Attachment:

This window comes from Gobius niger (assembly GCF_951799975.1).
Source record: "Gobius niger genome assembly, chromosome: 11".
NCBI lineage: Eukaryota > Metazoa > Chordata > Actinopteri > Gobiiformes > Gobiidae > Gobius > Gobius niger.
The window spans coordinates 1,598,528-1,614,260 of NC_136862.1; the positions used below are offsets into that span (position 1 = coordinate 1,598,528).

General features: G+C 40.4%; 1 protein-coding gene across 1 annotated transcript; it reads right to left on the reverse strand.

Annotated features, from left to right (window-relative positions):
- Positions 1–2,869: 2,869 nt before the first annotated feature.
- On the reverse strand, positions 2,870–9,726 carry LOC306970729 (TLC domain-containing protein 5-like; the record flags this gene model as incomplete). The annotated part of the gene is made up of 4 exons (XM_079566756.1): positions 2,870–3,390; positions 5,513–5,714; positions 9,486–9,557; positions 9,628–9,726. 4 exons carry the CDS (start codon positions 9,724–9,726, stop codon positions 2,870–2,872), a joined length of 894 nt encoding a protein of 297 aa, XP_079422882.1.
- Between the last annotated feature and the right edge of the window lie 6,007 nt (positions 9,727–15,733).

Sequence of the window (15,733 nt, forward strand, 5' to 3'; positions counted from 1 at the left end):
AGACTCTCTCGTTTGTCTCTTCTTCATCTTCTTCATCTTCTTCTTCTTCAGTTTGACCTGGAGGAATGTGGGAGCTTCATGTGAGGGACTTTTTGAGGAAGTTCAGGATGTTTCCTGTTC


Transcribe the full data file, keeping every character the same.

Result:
This window comes from Gobius niger (assembly GCF_951799975.1).
Source record: "Gobius niger genome assembly, chromosome: 11".
NCBI lineage: Eukaryota > Metazoa > Chordata > Actinopteri > Gobiiformes > Gobiidae > Gobius > Gobius niger.
The window spans coordinates 1,598,528-1,614,260 of NC_136862.1; the positions used below are offsets into that span (position 1 = coordinate 1,598,528).

General features: G+C 40.4%; 1 protein-coding gene across 1 annotated transcript; it reads right to left on the reverse strand.

Annotated features, from left to right (window-relative positions):
- Positions 1–2,869: 2,869 nt before the first annotated feature.
- On the reverse strand, positions 2,870–9,726 carry LOC306970729 (TLC domain-containing protein 5-like; the record flags this gene model as incomplete). The annotated part of the gene is made up of 4 exons (XM_079566756.1): positions 2,870–3,390; positions 5,513–5,714; positions 9,486–9,557; positions 9,628–9,726. 4 exons carry the CDS (start codon positions 9,724–9,726, stop codon positions 2,870–2,872), a joined length of 894 nt encoding a protein of 297 aa, XP_079422882.1.
- Between the last annotated feature and the right edge of the window lie 6,007 nt (positions 9,727–15,733).

Sequence of the window (15,733 nt, forward strand, 5' to 3'; positions counted from 1 at the left end):
AGACTCTCTCGTTTGTCTCTTCTTCATCTTCTTCATCTTCTTCTTCTTCAGTTTGACCTGGAGGAATGTGGGAGCTTCATGTGAGGGACTTTTTGAGGAAGTTCAGGATGTTTCCTGTTC